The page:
Physicists at The University of Texas at Dallas built an invisibility cloak they can use to hide things by superheating a sheet of carbon nanotubes, which changes in appearance from a transparent sheet of incredibly expensive plastic into what looks like a heat-shimmer mirage in the desert, but is as convenient and portable as a sheet of superheated carbon nanotubes.
You can see the video below, or read all the details of the process and principles at Nanotechnology, which is published by the Institute of Physics, a professional association for physicists and invisibility cloak makers.
The mirage effect is an optical illusion that happens when light waves bend, as they do while passing from cool air high above the ground to hotter air just above it.
Because human brains prefer that light would always behave the way they expect it to, we don't interpret the image as reality bending. Instead, our optical-processing centers pick the image it already understands that most closely resembles what we see in the bent light – usually water -- and just decides that's what it is.
Our brains do this because our eyes and the portion of our brains that drives them evolved from the simple ability to detect light into sophisticated image processors during millions of years of evolution in hundreds of thousands of species that progressed from the sea to the land and, ultimately, to the asphalt, without ever learning how to look at bent light or superheated carbon nanotubes the right way.
Carbon nanotubes, btw, are long single molecules of carbon wrapped in a clear material that keeps each strand of carbon in place and insulates it from the air. The atomic bonds holding each strand of carbon to another hold together so tightly that a sheet of them only one nanotube (one molecule) thick is stronger than steel would be if you could slice it that thin, but has the density of air.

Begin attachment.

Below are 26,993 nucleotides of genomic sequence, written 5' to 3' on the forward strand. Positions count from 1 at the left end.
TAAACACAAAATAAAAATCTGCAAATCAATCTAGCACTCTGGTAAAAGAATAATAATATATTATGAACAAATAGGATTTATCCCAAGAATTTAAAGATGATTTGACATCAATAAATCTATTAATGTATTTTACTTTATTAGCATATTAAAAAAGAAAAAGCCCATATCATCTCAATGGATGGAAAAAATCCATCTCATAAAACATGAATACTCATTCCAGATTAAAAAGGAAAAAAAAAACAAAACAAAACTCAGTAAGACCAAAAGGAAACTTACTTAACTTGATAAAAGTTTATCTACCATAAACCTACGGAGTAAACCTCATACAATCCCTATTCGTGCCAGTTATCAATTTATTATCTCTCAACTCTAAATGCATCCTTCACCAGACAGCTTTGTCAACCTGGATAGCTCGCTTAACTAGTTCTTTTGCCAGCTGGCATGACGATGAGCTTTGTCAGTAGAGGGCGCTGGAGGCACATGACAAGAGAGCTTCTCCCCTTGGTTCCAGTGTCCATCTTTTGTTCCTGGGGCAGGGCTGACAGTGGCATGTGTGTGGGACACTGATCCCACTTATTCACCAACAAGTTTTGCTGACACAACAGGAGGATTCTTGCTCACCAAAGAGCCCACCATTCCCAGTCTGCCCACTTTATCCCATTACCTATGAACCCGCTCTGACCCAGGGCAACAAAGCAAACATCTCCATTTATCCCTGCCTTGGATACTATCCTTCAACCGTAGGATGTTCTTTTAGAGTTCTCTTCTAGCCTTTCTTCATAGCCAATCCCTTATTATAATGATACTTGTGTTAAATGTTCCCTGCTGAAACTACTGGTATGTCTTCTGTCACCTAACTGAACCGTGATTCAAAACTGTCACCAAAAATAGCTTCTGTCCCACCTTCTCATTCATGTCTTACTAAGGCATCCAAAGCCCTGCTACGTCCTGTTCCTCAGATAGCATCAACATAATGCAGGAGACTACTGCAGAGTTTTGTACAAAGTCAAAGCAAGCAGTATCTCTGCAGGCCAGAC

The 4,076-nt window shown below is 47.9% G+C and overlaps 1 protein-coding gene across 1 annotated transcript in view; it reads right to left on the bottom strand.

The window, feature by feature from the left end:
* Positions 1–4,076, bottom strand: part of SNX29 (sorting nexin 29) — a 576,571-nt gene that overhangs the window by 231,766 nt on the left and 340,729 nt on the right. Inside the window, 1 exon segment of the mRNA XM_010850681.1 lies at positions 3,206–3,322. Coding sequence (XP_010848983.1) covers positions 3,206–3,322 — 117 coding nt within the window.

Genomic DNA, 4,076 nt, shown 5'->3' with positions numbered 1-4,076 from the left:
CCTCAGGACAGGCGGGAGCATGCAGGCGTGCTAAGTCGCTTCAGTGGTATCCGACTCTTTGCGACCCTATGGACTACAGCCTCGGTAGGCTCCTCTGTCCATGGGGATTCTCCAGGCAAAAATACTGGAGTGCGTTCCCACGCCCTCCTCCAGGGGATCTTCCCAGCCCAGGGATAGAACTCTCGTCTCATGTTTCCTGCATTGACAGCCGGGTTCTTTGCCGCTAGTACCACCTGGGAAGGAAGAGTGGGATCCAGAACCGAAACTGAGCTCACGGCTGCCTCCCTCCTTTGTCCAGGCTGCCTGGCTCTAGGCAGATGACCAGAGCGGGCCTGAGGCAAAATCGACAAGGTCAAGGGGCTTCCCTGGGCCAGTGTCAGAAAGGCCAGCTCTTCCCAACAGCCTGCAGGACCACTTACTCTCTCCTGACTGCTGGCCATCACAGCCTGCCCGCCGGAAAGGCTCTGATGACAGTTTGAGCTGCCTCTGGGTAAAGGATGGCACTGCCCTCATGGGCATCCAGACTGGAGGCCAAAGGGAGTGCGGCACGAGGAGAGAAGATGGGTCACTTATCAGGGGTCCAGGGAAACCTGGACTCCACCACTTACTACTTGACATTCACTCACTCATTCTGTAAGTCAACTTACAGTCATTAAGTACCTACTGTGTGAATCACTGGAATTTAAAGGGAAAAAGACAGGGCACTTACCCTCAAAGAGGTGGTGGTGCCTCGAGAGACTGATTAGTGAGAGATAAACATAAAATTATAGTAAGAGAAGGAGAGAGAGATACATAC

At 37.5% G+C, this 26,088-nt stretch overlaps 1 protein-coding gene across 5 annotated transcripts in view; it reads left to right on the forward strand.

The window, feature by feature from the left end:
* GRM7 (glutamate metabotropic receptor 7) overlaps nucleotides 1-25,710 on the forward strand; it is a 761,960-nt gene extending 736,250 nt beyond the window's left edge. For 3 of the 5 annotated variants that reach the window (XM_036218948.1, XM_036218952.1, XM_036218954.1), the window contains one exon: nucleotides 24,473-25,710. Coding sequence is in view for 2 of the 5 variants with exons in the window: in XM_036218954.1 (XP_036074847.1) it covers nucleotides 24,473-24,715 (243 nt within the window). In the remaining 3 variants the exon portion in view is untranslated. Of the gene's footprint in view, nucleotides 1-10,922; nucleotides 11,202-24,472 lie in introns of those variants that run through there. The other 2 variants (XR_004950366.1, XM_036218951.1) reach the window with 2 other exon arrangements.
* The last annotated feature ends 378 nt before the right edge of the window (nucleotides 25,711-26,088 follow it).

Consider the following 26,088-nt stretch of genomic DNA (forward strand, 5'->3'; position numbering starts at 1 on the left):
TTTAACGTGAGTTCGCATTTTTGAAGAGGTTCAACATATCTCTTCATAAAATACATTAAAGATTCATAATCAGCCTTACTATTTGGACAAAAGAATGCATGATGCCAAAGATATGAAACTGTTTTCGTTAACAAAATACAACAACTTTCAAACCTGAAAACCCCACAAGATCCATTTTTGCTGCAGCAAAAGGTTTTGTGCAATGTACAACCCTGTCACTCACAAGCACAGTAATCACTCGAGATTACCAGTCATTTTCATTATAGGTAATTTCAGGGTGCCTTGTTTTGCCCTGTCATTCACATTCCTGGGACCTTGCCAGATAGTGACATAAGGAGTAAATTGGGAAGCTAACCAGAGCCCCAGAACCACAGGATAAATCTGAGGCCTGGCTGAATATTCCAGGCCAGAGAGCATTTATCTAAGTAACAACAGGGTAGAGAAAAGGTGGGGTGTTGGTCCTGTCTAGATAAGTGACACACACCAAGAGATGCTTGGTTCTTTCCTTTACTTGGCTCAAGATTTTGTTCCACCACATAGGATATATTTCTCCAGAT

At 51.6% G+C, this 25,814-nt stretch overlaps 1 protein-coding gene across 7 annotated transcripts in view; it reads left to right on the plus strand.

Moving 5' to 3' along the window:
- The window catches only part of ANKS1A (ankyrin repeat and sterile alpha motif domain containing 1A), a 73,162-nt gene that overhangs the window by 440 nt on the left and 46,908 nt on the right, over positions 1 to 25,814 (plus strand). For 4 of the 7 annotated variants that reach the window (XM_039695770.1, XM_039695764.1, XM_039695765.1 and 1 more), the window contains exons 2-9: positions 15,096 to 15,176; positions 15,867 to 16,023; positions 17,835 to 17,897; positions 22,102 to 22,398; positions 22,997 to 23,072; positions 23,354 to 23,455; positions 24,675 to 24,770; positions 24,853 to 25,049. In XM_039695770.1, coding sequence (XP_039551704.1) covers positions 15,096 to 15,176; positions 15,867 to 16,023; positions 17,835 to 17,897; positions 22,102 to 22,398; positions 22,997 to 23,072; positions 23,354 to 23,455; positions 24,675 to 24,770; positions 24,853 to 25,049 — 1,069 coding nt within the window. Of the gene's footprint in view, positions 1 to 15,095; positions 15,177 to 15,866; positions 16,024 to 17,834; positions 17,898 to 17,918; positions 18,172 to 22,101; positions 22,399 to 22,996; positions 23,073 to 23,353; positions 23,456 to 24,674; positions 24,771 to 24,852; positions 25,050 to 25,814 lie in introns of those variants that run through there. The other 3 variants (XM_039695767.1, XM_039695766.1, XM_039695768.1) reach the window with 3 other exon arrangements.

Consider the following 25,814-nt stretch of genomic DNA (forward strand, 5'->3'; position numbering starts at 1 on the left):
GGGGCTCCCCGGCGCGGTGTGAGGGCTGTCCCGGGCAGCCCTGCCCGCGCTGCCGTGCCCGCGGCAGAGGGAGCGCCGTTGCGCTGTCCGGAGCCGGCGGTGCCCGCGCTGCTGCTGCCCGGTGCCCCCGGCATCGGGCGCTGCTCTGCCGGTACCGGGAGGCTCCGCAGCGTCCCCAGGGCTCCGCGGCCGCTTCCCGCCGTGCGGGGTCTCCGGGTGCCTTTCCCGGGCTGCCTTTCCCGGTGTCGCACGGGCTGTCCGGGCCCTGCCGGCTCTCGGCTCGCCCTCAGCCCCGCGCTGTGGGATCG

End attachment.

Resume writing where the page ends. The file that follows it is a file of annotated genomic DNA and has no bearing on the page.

The heat-shimmer-mirage invisibility effect is created by running a current through a stack of sheets carefully arranged so the carbon nanotubes line up neatly. Under current the sheets heat up and cool down so quickly the effect appears and disappears as quickly as turning out a light.
The weird thing – weirder even than the IOP referring to carbon nanotube sheets as CNTs, as if carbon nanotubery were common enough for routine TLA-ification – is that the invisibility effect works better under water than in the air, because the water helps the heat dissipate more quickly.
While the invisibility thing is cool, it's not really invisibility except to people stumbling through the desert dying of thirst or stumbling for other reasons that would cause them not to question the appearance of a desert heat mirage right where something valuable – an enemy tank or adolescent wizard, say – would most likely be found.
In addition to the proto-invisibility, according to The University of Texas at Dallas research team leader Ali Aliev, the experiment probes the behavior of carbon nanotubes in ways that will make it easier to develop them into thermoacoustic projectors for loud speakers and for sonar devices that produce sound by electrically stimulating nanotubes rather than by having sailors yell into huge loudspeakers, as they do now.
Which is kind of a disappointing way to use even a bad invisibility cloak, if you ask me. But covert creeping around castles at night is not everyone's idea of fun. Not even when there are millions to be made from the merchandising rights.
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